Docker has announced the acquisition of SocketPlane, a relatively new startup focused on driving DevOps-defined networking by enabling distributed security, application services, and orchestration for Docker and Linux containers. This move is a talent acquisition play. SocketPlane’s Madhu Venugopal, Brent Salisbury, and Dave Tucker are three of the top twenty committers of the OpenDaylight project. An open platform dedicated to network programmability, OpenDaylight enables software-defined networking (SDN) and creates a solid foundation for network functions virtualization (NFV) for networks at any size and scale. These three industry experts have deep roots in networking technologies and extensive experience leading and participating in large open-source projects. The SocketPlane team also includes industry veteran John Willis, an infrastructure and networking expert himself, who is probably best known for his early contributions as one of the original drivers of the DevOps movement.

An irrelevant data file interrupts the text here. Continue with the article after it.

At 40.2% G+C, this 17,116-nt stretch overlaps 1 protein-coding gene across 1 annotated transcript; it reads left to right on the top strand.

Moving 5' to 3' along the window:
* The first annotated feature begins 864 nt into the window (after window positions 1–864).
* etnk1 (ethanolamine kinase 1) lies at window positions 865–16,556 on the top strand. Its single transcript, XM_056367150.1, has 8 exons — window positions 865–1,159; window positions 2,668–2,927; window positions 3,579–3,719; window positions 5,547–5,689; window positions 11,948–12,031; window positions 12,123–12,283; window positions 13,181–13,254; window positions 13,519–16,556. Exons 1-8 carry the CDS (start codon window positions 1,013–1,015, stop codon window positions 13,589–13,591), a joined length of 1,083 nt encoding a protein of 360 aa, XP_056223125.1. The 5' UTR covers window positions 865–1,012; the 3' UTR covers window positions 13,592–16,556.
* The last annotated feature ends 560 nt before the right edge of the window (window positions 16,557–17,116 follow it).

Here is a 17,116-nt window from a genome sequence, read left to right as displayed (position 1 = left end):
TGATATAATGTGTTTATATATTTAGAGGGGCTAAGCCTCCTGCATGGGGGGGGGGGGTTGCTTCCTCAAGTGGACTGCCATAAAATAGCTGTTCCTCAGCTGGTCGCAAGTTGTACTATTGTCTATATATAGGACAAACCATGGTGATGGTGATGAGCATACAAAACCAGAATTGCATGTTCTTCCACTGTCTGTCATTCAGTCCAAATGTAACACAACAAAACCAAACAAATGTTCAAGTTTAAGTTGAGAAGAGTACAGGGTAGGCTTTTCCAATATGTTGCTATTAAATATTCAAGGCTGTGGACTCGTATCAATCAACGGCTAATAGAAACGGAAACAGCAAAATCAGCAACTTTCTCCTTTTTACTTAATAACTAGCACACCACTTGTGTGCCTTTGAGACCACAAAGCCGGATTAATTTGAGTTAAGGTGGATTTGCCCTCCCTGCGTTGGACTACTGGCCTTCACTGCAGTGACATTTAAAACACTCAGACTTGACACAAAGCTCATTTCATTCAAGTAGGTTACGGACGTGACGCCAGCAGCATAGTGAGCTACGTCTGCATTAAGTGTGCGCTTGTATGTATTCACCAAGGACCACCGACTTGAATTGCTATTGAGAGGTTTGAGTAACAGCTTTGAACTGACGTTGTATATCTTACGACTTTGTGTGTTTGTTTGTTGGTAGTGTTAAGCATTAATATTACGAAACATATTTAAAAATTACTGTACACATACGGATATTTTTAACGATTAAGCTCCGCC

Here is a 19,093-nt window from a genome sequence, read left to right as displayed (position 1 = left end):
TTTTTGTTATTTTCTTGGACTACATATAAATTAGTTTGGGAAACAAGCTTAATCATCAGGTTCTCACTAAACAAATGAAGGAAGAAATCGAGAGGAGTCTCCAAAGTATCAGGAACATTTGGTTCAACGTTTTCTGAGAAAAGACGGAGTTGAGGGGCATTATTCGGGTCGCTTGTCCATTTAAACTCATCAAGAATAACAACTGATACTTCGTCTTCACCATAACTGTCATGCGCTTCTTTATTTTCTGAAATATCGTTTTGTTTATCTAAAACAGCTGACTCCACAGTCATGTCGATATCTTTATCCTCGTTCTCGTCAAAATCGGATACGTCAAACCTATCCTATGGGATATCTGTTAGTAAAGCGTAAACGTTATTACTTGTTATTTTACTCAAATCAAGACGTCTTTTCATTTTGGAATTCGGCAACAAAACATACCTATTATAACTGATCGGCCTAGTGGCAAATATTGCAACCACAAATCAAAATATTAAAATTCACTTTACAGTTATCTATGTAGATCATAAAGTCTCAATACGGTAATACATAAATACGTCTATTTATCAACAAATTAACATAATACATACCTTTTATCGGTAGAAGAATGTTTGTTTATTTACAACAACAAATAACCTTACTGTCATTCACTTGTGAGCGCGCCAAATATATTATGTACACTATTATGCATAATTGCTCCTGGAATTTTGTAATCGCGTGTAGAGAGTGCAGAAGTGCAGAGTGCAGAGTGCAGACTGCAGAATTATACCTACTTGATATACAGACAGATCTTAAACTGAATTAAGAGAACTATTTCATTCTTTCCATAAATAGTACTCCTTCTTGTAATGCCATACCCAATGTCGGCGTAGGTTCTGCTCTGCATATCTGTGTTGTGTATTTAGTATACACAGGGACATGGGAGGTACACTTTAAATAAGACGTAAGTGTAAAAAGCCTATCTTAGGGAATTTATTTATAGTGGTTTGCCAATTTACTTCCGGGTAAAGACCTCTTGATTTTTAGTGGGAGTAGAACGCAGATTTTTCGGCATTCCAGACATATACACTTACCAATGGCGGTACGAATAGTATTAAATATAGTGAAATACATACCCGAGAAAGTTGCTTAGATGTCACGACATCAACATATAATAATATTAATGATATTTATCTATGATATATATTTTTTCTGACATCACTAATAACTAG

Aruba Networks announced on March 2, 2015, that it is to be acquired by HP for an equity transaction in the value of about three billion dollars. This is not a small amount, comprising cash and debt paydown of $2.7B.
My esteemed colleague and good friend Tom Howarth has posted about the recent FCC decision here in the US. Tom articulated an opening statement that is worth repeating: Continue reading Rebuttal: Barriers to Community Broadband Struck Down
On February 26 in a groundbreaking announcement, the Federal Communications Commission (FCC) agreed in a 3 – 2 vote to recognize the rights of two southern US cities (Chattanooga, Tennessee, and Wilson, North Carolina) to build their own publicly owned high-speed Internet networks in areas where incumbents had refused to invest in modern infrastructure to support high-speed broadband connectivity. Continue reading News: Barriers to Community Broadband Struck Down
Perhaps one of the most significant parts of the vSphere 6 announcement was not one of the many new features and capabilities of vSphere 6, but rather VMware’s announcement around the packaging of OpenStack with vSphere 6.
Right now, the three major public clouds (Amazon, Microsoft, and Google) seem all shiny and new, like many technologies seemed at some point in the past. Let’s see if we can learn from history and assess the risk of the public cloud’s becoming just another legacy platform.